Today the world marks the 30th birthday of the web. I could have said ‘celebrates’ instead of ‘marks’. But despite — or perhaps because of — the fact that it’s the most revolutionary advance in communications of our lifetime, the mood seems reflective rather than celebratory. Read full articleComment
An attempt to rank ten different types of conversation.
I am always amazed by how much people are willing to divulge on public transport. They list what they’re having for dinner tonight, they explain their aches and pains in detail, or they slag off Jennifer from Accounts. Of course what I forget is that when I’m on the bus with a friend we’re usually having similar conversations, and so engrossed that we never notice those sitting nearby can hear every word.
An idea for how academia can make itself more relevant and accessible:
[I]t has been my view that universities should present their ‘shop windows’ in a more thematic way, with less of an emphasis on traditional Faculty structures (law, economics, physics, engineering, and so forth), and more on issues of general public and social concern. This will be easier if we do not construct all academic argument around the single subjects in which we were once trained.
On the Tuesday morning after Easter I waved goodbye to my brother and nephew at Norwich station and wandered off to catch a train back to London. Last night I walked over to BestMate’s in Plaistow and we had dinner and watched telly. Inbetween, I met and spoke to absolutely nobody I know. That’s 15 days, 9 hours and 12 minutes of conversational solitude. And I coped fine.
This is mind-blowing.
Perhaps, for example, some early mammal rose briefly to civilization building during the Paleocene epoch about 60 million years ago. There are fossils, of course. But the fraction of life that gets fossilized is always minuscule and varies a lot depending on time and habitat. It would be easy, therefore, to miss an industrial civilization that only lasted 100,000 years—which would be 500 times longer than our industrial civilization has made it so far.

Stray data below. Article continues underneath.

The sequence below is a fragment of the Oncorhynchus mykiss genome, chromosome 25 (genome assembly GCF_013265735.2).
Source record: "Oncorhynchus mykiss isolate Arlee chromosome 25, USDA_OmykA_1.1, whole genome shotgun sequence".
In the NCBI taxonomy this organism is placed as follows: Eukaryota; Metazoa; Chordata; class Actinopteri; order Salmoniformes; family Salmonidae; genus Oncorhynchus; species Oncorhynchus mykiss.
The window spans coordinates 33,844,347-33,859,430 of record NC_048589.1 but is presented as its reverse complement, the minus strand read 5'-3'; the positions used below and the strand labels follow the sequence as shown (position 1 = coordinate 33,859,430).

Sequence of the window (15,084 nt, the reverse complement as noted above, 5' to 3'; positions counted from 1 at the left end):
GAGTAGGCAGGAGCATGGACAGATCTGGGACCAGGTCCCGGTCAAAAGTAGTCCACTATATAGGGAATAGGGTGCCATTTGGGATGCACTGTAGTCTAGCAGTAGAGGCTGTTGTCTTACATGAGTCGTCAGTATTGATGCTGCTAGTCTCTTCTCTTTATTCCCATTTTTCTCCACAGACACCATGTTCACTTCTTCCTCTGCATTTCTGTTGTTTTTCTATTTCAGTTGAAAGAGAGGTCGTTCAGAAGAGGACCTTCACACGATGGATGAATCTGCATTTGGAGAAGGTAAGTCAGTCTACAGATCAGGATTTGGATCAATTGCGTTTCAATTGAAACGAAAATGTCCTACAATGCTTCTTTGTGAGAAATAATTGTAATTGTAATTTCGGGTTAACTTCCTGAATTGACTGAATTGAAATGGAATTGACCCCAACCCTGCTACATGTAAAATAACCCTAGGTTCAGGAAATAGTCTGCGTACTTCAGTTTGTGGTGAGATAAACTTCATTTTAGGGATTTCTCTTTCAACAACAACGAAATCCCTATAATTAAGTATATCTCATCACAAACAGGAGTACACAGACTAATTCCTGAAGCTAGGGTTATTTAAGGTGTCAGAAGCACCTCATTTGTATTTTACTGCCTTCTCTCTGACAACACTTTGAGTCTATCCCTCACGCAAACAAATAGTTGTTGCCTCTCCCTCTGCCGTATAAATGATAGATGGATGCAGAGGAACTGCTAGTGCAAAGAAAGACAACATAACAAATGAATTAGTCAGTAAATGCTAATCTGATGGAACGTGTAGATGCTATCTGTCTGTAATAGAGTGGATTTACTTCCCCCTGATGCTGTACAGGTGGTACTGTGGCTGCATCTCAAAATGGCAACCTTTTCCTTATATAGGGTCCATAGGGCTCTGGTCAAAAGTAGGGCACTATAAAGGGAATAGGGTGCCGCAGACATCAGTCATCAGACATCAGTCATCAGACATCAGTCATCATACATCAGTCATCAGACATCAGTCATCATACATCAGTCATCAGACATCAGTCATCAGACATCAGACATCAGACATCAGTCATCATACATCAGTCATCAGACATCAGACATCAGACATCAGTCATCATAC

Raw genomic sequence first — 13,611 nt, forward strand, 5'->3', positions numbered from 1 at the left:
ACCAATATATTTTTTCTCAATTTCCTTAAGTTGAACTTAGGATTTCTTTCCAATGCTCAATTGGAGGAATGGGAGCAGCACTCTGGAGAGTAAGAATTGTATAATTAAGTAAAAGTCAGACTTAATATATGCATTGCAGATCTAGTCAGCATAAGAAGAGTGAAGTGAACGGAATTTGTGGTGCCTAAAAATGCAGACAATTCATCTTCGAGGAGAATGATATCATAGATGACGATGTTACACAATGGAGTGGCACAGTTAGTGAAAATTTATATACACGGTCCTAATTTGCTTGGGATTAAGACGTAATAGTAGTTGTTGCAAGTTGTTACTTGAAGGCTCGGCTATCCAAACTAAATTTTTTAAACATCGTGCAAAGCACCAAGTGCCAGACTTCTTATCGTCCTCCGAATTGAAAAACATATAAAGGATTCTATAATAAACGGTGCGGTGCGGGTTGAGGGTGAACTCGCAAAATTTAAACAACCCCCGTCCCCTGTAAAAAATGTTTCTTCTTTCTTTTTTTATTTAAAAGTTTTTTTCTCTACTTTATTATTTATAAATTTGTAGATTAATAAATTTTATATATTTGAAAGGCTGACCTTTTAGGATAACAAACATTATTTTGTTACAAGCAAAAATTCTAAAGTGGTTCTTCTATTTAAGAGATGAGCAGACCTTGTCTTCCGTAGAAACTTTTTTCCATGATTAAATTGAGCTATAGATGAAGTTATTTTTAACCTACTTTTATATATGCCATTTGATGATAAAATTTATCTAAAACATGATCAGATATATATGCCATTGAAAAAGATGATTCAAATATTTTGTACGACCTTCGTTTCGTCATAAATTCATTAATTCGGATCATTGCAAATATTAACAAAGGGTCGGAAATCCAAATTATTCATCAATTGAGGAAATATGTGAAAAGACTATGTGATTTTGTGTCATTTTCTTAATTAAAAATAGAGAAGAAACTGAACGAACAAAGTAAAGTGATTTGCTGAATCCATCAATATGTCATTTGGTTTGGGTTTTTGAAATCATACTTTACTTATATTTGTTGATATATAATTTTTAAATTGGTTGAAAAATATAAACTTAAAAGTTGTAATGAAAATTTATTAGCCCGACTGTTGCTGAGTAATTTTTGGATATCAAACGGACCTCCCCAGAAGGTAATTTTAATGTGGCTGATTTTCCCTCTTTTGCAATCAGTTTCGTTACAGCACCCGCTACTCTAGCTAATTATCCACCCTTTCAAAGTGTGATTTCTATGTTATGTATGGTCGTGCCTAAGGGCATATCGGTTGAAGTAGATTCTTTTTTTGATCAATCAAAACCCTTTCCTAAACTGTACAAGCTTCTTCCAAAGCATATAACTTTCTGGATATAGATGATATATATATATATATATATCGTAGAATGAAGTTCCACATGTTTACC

An extraordinary piece of writing by Stephen Bush, about bumping into someone who didn’t know he was his father.
I’ve learned to enjoy the upsides of having an absent father. One is that you don’t have flaws like everyone else, merely kinks that the missing parent would have ironed out had he stuck around.
The woman, who was five months pregnant at the time of her arrest, attended a London police station in March to report that she had been kidnapped and raped in Germany between September 2016 and March 2017.
Officers took her to the Havens sexual assault centre, which provides care for women who have been sexually assaulted.
But while there, she was suddenly arrested and taken into custody at an east London police station. She was then interrogated over her immigration status.
This country needs to end its obsession with immigration. There comes a point when you need to treat people as humans. I think treating a rape victim as a criminal is way beyond that point.
A brilliant thread about why society’s attitute to children and toys causes long-term damage to men.
Ten years ago, a group of white dudes baked the DNA of the platform without thought to harassment or abuse. They built the platform with the best of intentions. I still believe this. But they were ignorant to their own blind spots. As we all are. This is the value of diverse teams by the way. When you’re building a tool with a global reach (and who isn’t these days) your team needs to look like the world it’s trying to reach. And ten years later, the abuse has proven too much to fix.